New CGI visuals show the latest plans for the Central Dock section of the Liverpool Waters masterplan, which were changed after a warning from UNESCO that the development could cause the city’s World Heritage status to be revoked.
The 60-hectare mixed-use scheme will stretch two kilometres along the River Mersey, from Princes Dock to Bramley Moore Dock, the proposed site for Everton FC’s new football stadium.
Liverpool was added to UNESCO’s List of World Heritage in Danger back in 2012, in response to the Liverpool Waters plans.
Following that, the city council set up a special task group to rescue the city from threat. This group advised the the developer to revise the plans for the Central Dock development, shaving the top off some of the taller buildings in line with the city’s new height cap.
The revised scheme appears to have taken these recommendations on board. However there are still plans to build tall towers elsewhere in Liverpool Waters – Plaza 1821 and Hive City are both proposed for the Princes Dock end of the masterplan.
“Central Docks has been revised based on consultation with the city council and other heritage groups,” Paul Corcoran, head of marketing for the development, told Dezeen.
“Buildings in the Central Docks development have been made smaller in height based on consultation, but the existing planning applications that have been approved for Plaza 1821 and Hive City remain unchanged,” he said. “No revisions are being considered at this stage. They’ve already gone through planning.”
The two towers were granted planning permission ahead of the rest of the scheme in 2011.
Detailed plans for the five neighbourhoods that form the rest of the masterplan must be submitted by August 2018 if the scheme is to retain its outline planning permission.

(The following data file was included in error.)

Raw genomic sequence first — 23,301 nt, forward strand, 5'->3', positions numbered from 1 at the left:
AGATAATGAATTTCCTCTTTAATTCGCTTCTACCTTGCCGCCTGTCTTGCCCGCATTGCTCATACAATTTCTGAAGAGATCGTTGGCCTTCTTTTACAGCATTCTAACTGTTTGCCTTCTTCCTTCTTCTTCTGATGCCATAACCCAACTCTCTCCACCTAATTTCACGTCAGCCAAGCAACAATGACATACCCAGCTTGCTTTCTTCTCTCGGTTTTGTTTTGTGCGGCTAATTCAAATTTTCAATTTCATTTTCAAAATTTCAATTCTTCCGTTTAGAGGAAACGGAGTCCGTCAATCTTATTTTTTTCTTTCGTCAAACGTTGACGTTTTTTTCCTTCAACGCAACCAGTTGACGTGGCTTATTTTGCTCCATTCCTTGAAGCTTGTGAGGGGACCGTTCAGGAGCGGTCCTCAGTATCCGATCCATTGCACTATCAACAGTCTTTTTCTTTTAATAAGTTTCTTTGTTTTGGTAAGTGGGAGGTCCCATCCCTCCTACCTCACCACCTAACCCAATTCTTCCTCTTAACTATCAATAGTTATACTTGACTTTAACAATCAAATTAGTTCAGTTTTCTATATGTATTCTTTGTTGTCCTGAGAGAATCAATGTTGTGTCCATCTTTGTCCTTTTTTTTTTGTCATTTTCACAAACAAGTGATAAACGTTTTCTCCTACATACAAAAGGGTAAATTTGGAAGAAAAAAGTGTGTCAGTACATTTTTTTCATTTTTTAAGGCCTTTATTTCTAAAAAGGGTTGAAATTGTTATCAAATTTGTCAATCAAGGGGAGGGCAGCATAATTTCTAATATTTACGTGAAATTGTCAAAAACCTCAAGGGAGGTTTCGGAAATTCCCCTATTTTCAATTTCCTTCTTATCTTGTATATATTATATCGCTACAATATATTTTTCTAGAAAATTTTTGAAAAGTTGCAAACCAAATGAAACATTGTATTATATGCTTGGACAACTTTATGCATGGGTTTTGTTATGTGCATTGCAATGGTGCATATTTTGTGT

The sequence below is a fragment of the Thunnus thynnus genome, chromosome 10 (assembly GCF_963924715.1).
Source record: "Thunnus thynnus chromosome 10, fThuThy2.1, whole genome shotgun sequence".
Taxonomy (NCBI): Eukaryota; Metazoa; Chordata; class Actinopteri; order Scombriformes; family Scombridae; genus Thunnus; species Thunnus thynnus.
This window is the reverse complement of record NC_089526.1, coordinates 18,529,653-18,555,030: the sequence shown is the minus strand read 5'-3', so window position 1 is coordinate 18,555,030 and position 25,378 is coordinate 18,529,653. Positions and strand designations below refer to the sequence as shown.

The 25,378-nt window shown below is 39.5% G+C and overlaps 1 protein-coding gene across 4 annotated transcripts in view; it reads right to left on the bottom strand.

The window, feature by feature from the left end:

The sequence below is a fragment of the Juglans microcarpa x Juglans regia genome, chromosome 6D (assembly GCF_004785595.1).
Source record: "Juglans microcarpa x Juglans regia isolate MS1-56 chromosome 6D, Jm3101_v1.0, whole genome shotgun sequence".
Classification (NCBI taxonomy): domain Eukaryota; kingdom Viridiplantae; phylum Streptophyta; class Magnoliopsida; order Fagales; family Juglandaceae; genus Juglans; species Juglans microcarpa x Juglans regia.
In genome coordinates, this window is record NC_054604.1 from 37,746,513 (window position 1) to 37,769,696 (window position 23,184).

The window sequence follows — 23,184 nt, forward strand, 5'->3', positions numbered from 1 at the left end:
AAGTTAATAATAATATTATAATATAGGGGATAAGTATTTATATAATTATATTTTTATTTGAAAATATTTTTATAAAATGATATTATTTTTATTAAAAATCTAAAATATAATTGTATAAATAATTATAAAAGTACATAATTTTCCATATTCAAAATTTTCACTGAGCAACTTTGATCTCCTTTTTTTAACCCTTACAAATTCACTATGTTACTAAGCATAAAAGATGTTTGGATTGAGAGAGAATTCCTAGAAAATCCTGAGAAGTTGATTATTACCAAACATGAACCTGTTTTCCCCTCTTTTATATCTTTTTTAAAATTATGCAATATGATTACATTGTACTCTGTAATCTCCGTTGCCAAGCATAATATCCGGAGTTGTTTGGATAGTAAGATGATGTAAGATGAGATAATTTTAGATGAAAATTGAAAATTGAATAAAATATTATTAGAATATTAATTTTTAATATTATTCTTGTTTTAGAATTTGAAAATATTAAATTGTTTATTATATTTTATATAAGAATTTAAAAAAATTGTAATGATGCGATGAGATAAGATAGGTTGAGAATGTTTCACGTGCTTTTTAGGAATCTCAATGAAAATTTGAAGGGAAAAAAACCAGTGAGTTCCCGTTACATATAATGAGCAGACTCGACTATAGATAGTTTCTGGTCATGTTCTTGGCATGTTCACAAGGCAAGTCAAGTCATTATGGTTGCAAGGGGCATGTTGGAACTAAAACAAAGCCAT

Work has already begun on the 16-storey Plaza 1821, which will house 105 one- and two-bed apartments with commercial space at ground level. The 31-storey Hive City Docks tower, which will contain 278 apartments and a rooftop restaurant, is set to follow.
A document released by UNESCO’s World Heritage Committee ahead of its annual meeting in July 2018, states it “repeatedly expressed its serious concerns over the impact of the proposed Liverpool Waters development” before work began.
It states the decision to grant planning permission to the two towers exhibited “inadequate governance systems and planning mechanisms that undermine protection and management and therefore fail to sustain the Outstanding Universal Value (OUV)” of the site.
Six maritime trading sites in Liverpool were originally inscribed on the World Heritage List in 2004 for their role in the growth of the British Empire.
However, UNESCO has been considering the removal of all of sites from its register since the inception of the Liverpool Waters development in 2011.
The World Heritage Committee will assess whether the revisions to the plans remove the threat to the area’s heritage during its July meeting.
This wouldn’t be the first time for a site to have its World Heritage Site status retracted – the Arabian Oryx Sanctuary in Oman and the Dresden Elbe Valley in Germany have both been stripped of the title.
The post New visuals emerge of development risking Liverpool’s UNESCO World Heritage status appeared first on Dezeen.